Although the rules about how floats work are pretty complex, most designs use these basic properties of floats:

  1. An element floated left (or right) will slide as far as it can to the left (or right) within its containing block, as long as that container is wide enough to hold it. (In this case, the containing block is whatever block element the float is defined in.) If there isn't room, it will slide down the page until it finds room to fit horizontally in its container.
  2. For two left-floated boxes, the edge of the right margin for the first box must be to the left of the left margin for the second box. (Same type of thing for right-floated items.) In other words, normally floats won't overlap without applying some negative margin between them.
  3. If a floated element isn't assigned an explicit width, it will be as wide as the content within it.

With these properties, you can do lots of things.

Multi-column layouts

Many multi-column layouts use floats. Since a floated element is shifted to the side of the page, other content can slide up against it. If you just float one column, then any content that continues below the floated element will slide back underneath the float. If every column is in a floated element, though, all of the content will flow down the page within its own column, because the floats won't overlap and the content will stay in its own floating container.

If you want to create a footer that will always stay below all of the content, either use the clear property to make it fall below the floats, or you can float it, too, and give it a width: 100% property. Since floats will go down the page until they find room to fit among the other floated elements, a 100%-wide floating element will always clear other floated elements.

Some of the more advanced multi-column layouts use negative margins to move content around. This works because of property 2 above. As long as the edge of one margin doesn't go beyond the margin of the next box that is facing it, you're good. Now, the fact that, say, the edge of the left margin is to the right of the content area, because it has a huge negative left margin, is besides the point. Most "any-order" layouts take advantage of this.


Tabbed navigation is typically created using lists, and making the list items inline elements instead of list-item elements. But what if you want to do designs that use block-level concepts instead of inline-level concepts? Float them.

When a element is floated, it becomes a block-level element (or a table-level element, if it's a table). Assuming that your navigation items are short, you can float them all. Because of property 3, the blocks will only be as long as they need to be to display the content. Because of property 1, they will all slide next to each other (assuming they fit on the line). So you end up with a set of block-level elements that sit side-by-side, instead of atop each other.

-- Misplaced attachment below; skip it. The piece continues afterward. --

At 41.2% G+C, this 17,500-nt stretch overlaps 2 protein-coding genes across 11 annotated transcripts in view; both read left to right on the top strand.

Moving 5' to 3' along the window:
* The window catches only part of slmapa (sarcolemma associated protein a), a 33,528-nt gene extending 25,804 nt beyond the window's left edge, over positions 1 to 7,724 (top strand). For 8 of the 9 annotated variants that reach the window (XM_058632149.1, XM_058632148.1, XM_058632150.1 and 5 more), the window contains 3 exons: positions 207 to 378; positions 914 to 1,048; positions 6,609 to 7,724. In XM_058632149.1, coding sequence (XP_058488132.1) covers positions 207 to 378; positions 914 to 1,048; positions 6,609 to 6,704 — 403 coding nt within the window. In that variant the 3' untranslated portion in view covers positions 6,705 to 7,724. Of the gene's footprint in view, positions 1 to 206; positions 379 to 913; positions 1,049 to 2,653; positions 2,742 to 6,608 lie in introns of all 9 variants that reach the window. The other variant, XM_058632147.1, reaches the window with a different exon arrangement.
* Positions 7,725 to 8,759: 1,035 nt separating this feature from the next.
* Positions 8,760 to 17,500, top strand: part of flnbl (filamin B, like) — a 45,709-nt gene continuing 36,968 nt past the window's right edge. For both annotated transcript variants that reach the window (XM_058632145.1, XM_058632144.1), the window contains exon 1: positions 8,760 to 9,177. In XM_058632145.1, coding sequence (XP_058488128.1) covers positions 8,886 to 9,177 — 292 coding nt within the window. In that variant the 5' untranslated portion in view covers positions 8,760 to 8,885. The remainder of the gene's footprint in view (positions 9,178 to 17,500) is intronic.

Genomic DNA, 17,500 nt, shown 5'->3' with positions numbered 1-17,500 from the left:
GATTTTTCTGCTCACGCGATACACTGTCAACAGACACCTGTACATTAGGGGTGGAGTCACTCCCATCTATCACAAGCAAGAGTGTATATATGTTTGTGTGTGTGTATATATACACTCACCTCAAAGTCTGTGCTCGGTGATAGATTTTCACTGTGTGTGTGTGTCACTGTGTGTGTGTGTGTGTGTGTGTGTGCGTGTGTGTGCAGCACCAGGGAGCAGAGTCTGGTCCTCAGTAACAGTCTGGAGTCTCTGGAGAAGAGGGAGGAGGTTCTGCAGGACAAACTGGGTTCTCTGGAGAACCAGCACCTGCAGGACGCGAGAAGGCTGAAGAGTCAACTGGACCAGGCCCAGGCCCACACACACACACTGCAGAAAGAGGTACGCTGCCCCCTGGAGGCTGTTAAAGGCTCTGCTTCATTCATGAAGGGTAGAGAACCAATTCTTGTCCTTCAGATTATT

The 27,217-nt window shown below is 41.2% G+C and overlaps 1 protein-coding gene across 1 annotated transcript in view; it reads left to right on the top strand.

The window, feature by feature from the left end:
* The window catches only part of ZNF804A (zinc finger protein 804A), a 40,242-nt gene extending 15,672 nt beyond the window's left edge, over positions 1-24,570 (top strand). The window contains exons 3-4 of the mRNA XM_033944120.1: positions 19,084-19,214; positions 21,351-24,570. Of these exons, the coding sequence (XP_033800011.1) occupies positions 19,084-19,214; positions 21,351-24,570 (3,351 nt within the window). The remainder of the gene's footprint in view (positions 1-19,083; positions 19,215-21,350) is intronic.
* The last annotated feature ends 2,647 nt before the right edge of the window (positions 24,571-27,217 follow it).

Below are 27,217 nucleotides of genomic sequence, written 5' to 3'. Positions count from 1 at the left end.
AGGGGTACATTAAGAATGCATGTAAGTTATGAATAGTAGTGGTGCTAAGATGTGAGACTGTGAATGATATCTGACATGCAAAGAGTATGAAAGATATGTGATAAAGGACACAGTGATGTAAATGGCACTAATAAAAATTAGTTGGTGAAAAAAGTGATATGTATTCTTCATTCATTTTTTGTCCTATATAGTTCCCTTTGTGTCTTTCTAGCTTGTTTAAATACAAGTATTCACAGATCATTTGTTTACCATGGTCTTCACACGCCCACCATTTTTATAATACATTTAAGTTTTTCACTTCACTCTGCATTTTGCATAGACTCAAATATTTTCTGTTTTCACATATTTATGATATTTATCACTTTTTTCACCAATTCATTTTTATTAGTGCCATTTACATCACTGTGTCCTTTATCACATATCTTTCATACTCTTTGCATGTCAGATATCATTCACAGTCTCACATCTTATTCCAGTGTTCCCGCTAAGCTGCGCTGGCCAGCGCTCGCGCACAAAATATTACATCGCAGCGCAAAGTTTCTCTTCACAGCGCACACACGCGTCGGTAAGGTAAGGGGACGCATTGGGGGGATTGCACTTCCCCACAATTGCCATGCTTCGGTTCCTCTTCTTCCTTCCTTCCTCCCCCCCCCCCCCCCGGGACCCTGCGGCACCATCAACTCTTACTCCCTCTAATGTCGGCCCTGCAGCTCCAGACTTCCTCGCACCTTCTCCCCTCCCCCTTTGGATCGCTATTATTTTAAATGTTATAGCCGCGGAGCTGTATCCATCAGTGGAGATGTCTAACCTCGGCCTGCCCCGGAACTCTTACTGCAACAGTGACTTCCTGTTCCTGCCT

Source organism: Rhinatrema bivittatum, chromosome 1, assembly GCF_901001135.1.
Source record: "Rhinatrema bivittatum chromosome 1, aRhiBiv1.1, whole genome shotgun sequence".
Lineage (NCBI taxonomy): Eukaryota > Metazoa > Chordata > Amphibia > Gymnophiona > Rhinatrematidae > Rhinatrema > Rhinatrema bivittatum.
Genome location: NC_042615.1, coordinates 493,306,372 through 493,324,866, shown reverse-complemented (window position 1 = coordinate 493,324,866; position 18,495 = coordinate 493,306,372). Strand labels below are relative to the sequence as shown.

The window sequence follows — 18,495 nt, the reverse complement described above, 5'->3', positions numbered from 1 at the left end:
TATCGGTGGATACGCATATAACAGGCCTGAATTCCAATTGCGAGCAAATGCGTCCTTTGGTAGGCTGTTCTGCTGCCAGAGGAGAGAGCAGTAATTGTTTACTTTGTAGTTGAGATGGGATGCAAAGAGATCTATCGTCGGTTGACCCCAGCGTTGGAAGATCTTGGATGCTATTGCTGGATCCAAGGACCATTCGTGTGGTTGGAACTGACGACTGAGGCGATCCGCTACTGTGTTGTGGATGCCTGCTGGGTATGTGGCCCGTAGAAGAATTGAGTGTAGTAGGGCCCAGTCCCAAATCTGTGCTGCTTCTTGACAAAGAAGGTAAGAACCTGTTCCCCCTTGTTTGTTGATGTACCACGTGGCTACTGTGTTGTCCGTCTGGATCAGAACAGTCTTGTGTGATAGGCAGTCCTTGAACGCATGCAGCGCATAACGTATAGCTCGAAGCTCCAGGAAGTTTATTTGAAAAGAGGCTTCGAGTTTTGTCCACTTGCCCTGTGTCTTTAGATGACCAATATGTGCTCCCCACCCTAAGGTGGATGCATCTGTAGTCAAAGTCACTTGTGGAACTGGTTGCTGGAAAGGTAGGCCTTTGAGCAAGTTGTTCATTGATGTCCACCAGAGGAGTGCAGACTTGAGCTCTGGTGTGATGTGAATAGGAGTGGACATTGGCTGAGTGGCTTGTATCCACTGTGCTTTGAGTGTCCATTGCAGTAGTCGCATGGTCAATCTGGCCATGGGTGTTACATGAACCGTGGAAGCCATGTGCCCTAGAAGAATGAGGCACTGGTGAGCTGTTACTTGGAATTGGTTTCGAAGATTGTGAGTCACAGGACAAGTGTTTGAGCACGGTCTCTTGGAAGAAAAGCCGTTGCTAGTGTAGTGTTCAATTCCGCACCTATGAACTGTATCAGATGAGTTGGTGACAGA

Because floats slide all the way to the left or right, you will probably want to put the tabs inside another block-level element that has some margin or positioning on it.

A final note on floats and formatting contexts

Formatting contexts are places in which content is laid out, such as the entire page, a table cell, etc. They interact with floats in two important ways:

  • As long as the formatting context's height isn't specifically defined, floats stay inside the formatting context they're defined in.[4] This can be useful for keeping a float from poking out the bottom of its container.
  • Other block elements will flow around the float (instead of sliding underneath it), if those elements create their own formatting contexts.[5]

These two properties can be useful for making floats clear other elements without additional clearing elements.

For more information on formatting contexts, see the page about it.

Fixed positioning

Fixed positioning is a lot like absolute positioning. Instead of basing the fixed element's dimensions on its containing block, though, fixed elements base their dimensions on the viewport -- the window or printed page. This is quite useful for menus that should always stay onscreen. Unfortunately, it tends to be quite processor intensive, which could slow down scrolling of pages on less powerful computers. It is also not supported by Internet Explorer, but there are workarounds for that.

Positioning attribute Positioning method
Static Absolute Relative Float Fixed
Uses the surrounding content as the basis for its positioning Yes No Yes Yes No
Impacts the layout of surrounding content Yes No Yes Inline content and formatting contexts only No
Defines coordinates for absolute elements No Yes Yes No Yes
Defines the boundaries for how floats slide No Yes No Yes Yes
Design element most suited for this method Standard content, simple single-line navigation Drop-down/Flyout menus and top-of-page navigation/utilities Anchor points for absolute elements Columns, top-of-page navigation Ever-present side navigation, top navigation